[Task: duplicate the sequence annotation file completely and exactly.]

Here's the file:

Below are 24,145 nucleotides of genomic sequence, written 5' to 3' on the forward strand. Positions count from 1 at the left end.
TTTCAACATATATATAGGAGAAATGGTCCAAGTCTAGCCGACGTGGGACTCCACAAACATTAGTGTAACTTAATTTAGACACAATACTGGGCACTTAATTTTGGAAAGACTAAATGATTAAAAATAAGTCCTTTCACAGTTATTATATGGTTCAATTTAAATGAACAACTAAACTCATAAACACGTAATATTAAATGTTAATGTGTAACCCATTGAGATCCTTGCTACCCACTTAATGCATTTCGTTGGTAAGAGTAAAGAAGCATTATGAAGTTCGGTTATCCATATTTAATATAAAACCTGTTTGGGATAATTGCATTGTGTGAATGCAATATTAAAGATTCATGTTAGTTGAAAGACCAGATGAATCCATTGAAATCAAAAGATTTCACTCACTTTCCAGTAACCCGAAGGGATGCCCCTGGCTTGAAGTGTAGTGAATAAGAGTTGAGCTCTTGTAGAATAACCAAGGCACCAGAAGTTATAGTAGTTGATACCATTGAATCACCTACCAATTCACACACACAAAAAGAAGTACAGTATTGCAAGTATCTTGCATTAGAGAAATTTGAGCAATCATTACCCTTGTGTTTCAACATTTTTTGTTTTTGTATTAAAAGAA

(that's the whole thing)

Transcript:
Below are 24,145 nucleotides of genomic sequence, written 5' to 3' on the forward strand. Positions count from 1 at the left end.
TTTCAACATATATATAGGAGAAATGGTCCAAGTCTAGCCGACGTGGGACTCCACAAACATTAGTGTAACTTAATTTAGACACAATACTGGGCACTTAATTTTGGAAAGACTAAATGATTAAAAATAAGTCCTTTCACAGTTATTATATGGTTCAATTTAAATGAACAACTAAACTCATAAACACGTAATATTAAATGTTAATGTGTAACCCATTGAGATCCTTGCTACCCACTTAATGCATTTCGTTGGTAAGAGTAAAGAAGCATTATGAAGTTCGGTTATCCATATTTAATATAAAACCTGTTTGGGATAATTGCATTGTGTGAATGCAATATTAAAGATTCATGTTAGTTGAAAGACCAGATGAATCCATTGAAATCAAAAGATTTCACTCACTTTCCAGTAACCCGAAGGGATGCCCCTGGCTTGAAGTGTAGTGAATAAGAGTTGAGCTCTTGTAGAATAACCAAGGCACCAGAAGTTATAGTAGTTGATACCATTGAATCACCTACCAATTCACACACACAAAAAGAAGTACAGTATTGCAAGTATCTTGCATTAGAGAAATTTGAGCAATCATTACCCTTGTGTTTCAACATTTTTTGTTTTTGTATTAAAAGAA